http://www.myspace.com/braziliangirls

Barcelona based band the Pinker Tones have released a new album, Wild Animals, that can be generally classified as “electropop,” but the duo throws in rock, disco, French pop, Latin and other world music influences, some dub, some 60’s style lounge and a lot of humor and fun that makes for an appropriately wildly evolving sound from song to song. There are a lot of highlights along the way, like “S.E.X.Y.R.O.B.O.T.,” the mostly French language “On Se Promenait,” “The Whistling Song,” “Electrotumbao” and later tracks, “Wild Eleganz” and the excellent “Working Bees.” (I’m also fond of the odd instrumental, “Fugaz.”) The Pinker Tones exercise just enough restraint and control over their material that Wild Animals never devolves into a noisy mess. Instead, it’s an exercise in a bit of electropop musical virtuosity. Plus, it’s just damn fun.

http://www.myspace.com/thepinkertones

Miles Of Styles marks the seventh release from Shawn Lee’s Ping Pong Orchestra, which is primarily the work of Shawn Lee, American born and London based multi-instrumentalist. According to Ubiquity Records press for the album, Miles Of Styles “is the soundtrack to places Lee has been and would like to visit. ” The titles of the mostly instrumental tracks give you an idea of the globetrotting nature of the 20 tracks included here: “Brazilian Bubble,” “Prague Rock,” “Italy 73,” “Heist In Helsinki,” “San Diego” and “Greekout.” The Ping Pong Orchestra project was originally aimed at establishing a musical library, though by now, with Christmas and a hits cover album among its recent releases, the project now seems more like a vehicle for Lee’s wildly prolific and diverse creative output. If you are new to the Ping Pong Orchestra, I envy you because you have seven albums of music to enjoy from a modern Carl Stalling, who blends rock, soul, funk, pop and world music influences into heady, groovy and often surprising mixtures. (He also has a couple of albums out as Shawn Lee, including Soul Visa and Monkey Boy.) If you don’t know Lee by name, you no doubt know his music, as it’s been featured on the soundtracks of scores of movies and TV shows, as well as the video game Bully. Miles Of Styles is as good a place as any to start discovering the work of this true musical virtuoso.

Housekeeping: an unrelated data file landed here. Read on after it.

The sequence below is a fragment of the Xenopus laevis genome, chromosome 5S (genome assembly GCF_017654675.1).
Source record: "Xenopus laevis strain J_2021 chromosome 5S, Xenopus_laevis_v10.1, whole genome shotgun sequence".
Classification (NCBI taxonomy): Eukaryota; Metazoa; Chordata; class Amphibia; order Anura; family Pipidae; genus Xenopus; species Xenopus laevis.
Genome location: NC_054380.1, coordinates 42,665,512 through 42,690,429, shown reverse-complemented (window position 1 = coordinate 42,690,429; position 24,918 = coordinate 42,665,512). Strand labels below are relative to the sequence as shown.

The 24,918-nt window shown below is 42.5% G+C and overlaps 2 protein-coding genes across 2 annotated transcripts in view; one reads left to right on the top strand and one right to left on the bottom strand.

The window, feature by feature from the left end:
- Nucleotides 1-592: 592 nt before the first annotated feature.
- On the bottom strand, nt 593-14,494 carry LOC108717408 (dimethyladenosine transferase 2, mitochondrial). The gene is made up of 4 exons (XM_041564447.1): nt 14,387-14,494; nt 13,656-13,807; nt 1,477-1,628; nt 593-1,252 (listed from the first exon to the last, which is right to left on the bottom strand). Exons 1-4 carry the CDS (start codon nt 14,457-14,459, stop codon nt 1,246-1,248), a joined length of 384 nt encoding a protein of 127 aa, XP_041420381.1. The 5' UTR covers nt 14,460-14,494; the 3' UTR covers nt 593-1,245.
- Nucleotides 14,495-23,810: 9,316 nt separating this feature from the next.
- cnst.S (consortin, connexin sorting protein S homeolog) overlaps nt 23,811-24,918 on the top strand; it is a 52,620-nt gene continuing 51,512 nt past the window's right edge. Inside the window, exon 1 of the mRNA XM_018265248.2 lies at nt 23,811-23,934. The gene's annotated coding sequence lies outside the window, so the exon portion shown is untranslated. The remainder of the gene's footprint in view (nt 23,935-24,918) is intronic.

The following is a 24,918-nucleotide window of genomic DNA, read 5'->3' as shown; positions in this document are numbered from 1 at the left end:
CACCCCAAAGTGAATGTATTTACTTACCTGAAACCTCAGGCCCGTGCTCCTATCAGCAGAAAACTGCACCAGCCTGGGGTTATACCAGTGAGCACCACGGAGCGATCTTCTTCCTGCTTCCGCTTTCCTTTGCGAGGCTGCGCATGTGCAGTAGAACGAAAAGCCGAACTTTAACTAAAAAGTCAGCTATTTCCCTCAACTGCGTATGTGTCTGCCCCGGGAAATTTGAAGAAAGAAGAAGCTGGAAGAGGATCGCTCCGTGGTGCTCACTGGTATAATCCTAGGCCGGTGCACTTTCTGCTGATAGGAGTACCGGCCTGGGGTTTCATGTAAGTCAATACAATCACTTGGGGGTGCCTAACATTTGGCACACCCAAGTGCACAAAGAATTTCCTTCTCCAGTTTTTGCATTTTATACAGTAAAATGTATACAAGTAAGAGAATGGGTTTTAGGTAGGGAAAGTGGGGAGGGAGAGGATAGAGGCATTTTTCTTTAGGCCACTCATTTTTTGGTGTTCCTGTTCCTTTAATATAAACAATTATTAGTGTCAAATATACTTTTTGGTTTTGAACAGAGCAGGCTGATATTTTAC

http://www.myspace.com/shawnleemusic

When I did my first listen-through of the second album by New Zealand band the Ruby Suns, I thought I was listening to a remixed version of the soundtrack from an old world travelogue film. World music influences permeate the album, which is largely experimental pop along the lines of Animal Collective or Panda Bear, though from song to song, the music on Sea Lion can seem the work of multiple bands instead of just one. Despite its esoteric, often restless seeming wanderings, Sea Lion remains refreshingly unpretentious, the sound of a band not showing off, but simply expressing the love of music they have arrived at and the joy of playing it. The whole album is good, but here are some standout cuts: “Oh, Mojave,” “Tane Mahuta,” “Adventure Tour” and “Kenya Dig It?”

http://www.myspace.com/ryanmcphunandtherubysuns